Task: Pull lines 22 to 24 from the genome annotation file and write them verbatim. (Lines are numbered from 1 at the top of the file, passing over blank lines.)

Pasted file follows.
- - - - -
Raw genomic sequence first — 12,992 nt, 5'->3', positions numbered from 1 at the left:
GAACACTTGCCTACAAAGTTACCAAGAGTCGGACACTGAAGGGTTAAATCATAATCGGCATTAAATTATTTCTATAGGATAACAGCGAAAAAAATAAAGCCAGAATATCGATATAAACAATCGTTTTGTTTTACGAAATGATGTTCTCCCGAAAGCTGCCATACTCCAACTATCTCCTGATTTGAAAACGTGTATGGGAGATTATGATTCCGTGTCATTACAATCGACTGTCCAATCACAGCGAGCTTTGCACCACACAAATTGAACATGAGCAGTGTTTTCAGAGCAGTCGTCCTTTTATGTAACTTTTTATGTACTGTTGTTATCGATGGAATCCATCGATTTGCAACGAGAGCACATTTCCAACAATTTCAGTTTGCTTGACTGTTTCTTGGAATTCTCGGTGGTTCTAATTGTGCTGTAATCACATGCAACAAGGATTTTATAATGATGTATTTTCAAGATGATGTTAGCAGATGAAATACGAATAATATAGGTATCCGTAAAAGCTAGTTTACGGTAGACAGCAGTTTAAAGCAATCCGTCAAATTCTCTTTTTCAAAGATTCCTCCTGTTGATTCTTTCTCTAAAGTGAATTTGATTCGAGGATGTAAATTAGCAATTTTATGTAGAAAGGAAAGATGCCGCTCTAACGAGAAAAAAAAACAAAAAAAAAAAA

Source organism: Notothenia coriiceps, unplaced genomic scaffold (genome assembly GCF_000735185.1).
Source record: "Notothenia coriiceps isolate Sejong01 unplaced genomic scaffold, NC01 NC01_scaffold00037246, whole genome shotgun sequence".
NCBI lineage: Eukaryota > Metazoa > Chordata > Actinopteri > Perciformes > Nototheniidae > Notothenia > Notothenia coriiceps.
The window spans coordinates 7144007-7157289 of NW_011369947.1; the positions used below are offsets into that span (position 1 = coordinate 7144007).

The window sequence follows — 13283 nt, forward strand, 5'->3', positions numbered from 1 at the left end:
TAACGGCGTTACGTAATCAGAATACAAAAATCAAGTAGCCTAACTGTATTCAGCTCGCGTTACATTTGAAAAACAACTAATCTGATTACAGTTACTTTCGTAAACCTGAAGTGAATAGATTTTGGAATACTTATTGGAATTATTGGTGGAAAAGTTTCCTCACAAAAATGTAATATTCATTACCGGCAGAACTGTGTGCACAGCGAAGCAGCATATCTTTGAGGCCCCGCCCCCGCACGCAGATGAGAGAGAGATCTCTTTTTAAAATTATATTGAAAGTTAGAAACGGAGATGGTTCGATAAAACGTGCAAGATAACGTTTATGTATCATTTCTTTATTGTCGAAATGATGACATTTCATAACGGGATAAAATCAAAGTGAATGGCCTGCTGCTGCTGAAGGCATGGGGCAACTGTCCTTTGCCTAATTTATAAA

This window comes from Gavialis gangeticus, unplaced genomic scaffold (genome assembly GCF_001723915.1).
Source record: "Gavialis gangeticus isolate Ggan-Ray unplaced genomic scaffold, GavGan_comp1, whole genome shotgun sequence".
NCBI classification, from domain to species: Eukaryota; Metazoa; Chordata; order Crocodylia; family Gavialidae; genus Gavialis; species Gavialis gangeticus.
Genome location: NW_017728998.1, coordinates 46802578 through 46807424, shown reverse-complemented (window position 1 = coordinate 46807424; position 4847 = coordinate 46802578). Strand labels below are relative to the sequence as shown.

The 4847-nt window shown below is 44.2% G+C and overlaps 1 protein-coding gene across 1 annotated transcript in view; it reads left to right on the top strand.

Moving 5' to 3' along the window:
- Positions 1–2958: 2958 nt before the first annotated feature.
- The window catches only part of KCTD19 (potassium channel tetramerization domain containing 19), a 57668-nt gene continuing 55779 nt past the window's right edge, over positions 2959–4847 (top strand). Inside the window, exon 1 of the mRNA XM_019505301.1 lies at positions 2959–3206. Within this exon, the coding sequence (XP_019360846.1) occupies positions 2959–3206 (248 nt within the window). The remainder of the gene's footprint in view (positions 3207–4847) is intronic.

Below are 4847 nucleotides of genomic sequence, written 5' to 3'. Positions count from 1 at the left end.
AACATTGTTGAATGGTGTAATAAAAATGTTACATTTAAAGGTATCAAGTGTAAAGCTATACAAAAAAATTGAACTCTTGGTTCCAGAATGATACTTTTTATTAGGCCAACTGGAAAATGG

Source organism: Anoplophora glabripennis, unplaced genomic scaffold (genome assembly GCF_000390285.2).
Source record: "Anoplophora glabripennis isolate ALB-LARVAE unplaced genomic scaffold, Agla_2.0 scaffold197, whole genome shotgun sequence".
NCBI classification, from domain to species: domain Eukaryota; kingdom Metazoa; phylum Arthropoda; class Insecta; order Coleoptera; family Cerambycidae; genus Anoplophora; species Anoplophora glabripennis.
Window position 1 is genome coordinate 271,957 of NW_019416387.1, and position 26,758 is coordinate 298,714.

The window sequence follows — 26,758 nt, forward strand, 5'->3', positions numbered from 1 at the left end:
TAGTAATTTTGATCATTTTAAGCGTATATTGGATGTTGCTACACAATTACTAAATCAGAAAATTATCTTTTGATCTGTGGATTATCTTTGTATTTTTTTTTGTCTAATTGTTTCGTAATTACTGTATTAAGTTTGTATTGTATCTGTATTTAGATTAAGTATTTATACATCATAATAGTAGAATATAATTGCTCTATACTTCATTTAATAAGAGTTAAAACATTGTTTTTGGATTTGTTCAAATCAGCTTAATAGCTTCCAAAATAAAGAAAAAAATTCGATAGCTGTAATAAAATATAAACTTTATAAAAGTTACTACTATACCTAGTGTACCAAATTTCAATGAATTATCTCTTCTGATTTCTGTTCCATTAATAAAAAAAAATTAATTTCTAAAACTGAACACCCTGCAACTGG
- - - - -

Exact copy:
Window position 1 is genome coordinate 271,957 of NW_019416387.1, and position 26,758 is coordinate 298,714.

The window sequence follows — 26,758 nt, forward strand, 5'->3', positions numbered from 1 at the left end:
TAGTAATTTTGATCATTTTAAGCGTATATTGGATGTTGCTACACAATTACTAAATCAGAAAATTATCTTTTGATCTGTGGATTATCTTTGTATTTTTTTTTGTCTAATTGTTTCGTAATTACTGTATTAAGTTTGTATTGTATCTGTATTTAGATTAAGTATTTATACATCATAATAGTAGAATATAATTGCTCTATACTTCATTTAATAAGAGTTAAAACATTGTTTTTGGATTTGTTCAAATCAGCTTAATAGCTTCCAAAATAAAGAAAAAAATTCGATAGCTGTAATAAAATATAAACTTTATAAAAGTTACTACTATACCTAGTGTACCAAATTTCAATGAATTATCTCTTCTGATTTCTGTTCCATTAATAAAAAAAAATTAATTTCTAAAACTGAACACCCTGCAACTGG